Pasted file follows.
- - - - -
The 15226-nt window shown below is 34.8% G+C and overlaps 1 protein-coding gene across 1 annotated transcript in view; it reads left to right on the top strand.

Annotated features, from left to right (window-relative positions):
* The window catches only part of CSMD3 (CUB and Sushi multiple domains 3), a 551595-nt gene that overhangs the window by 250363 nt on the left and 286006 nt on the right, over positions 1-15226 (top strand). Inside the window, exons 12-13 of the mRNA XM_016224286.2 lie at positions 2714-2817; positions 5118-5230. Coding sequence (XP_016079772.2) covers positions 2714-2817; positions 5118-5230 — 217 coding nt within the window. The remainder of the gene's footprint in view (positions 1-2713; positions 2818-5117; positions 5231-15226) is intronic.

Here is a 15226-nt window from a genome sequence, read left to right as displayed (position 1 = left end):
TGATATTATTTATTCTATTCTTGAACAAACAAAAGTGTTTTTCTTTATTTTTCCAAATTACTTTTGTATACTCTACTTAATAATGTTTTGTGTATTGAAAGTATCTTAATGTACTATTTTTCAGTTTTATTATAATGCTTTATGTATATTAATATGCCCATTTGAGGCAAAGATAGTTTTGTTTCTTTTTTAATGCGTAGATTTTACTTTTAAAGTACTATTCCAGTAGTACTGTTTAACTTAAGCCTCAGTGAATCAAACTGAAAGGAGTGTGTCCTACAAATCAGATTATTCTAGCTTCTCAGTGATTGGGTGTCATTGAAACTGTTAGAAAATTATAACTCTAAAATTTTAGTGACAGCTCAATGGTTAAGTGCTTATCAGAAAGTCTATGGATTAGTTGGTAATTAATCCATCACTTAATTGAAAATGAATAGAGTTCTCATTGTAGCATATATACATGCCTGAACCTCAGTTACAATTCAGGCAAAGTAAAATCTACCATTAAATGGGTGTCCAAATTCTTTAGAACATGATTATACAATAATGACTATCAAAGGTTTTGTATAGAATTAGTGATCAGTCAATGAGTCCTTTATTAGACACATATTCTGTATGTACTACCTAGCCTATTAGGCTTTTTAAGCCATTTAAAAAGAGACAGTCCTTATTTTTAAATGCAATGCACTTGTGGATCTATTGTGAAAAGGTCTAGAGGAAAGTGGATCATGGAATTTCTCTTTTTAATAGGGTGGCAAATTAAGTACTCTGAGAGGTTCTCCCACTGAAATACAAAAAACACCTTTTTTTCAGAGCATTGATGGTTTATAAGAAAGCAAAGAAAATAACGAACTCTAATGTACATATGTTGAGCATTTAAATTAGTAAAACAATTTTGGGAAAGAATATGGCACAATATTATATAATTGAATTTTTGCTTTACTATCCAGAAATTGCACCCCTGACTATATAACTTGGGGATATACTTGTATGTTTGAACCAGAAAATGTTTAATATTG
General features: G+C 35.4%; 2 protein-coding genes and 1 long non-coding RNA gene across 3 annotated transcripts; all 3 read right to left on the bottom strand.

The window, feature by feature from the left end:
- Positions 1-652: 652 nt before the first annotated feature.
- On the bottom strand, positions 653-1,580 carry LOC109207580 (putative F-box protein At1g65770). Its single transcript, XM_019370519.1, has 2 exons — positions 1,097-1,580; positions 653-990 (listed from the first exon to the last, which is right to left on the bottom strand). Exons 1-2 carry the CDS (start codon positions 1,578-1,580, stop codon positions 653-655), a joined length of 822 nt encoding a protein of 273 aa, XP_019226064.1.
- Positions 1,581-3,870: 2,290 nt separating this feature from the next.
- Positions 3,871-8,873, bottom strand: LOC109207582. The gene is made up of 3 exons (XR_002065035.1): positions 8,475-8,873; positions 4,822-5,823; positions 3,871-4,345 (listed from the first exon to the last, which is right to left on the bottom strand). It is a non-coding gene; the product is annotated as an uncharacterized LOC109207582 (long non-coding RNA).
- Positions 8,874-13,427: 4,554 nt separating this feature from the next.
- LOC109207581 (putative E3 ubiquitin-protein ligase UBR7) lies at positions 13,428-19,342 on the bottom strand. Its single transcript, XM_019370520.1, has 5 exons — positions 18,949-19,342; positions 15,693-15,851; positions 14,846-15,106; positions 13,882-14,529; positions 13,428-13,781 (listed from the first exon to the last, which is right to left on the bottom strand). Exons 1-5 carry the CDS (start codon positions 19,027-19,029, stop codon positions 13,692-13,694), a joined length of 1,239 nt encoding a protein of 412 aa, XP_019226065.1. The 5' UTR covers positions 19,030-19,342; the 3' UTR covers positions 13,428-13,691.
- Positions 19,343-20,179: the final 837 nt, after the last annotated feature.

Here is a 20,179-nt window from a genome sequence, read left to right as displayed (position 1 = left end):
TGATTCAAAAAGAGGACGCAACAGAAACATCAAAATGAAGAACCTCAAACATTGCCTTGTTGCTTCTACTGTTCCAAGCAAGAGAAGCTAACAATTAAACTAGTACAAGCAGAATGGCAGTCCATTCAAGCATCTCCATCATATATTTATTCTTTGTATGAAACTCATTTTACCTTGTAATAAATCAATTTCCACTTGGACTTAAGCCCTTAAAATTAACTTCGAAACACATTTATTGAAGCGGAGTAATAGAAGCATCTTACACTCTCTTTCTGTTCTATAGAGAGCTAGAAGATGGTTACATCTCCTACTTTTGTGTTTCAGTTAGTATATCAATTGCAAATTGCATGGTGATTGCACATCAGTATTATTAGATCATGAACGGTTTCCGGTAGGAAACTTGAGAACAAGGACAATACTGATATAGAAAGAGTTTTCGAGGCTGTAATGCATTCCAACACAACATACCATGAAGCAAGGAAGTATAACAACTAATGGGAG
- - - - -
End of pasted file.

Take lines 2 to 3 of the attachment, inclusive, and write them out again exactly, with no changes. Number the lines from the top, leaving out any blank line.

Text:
Annotated features, from left to right (window-relative positions):
* The window catches only part of CSMD3 (CUB and Sushi multiple domains 3), a 551595-nt gene that overhangs the window by 250363 nt on the left and 286006 nt on the right, over positions 1-15226 (top strand). Inside the window, exons 12-13 of the mRNA XM_016224286.2 lie at positions 2714-2817; positions 5118-5230. Coding sequence (XP_016079772.2) covers positions 2714-2817; positions 5118-5230 — 217 coding nt within the window. The remainder of the gene's footprint in view (positions 1-2713; positions 2818-5117; positions 5231-15226) is intronic.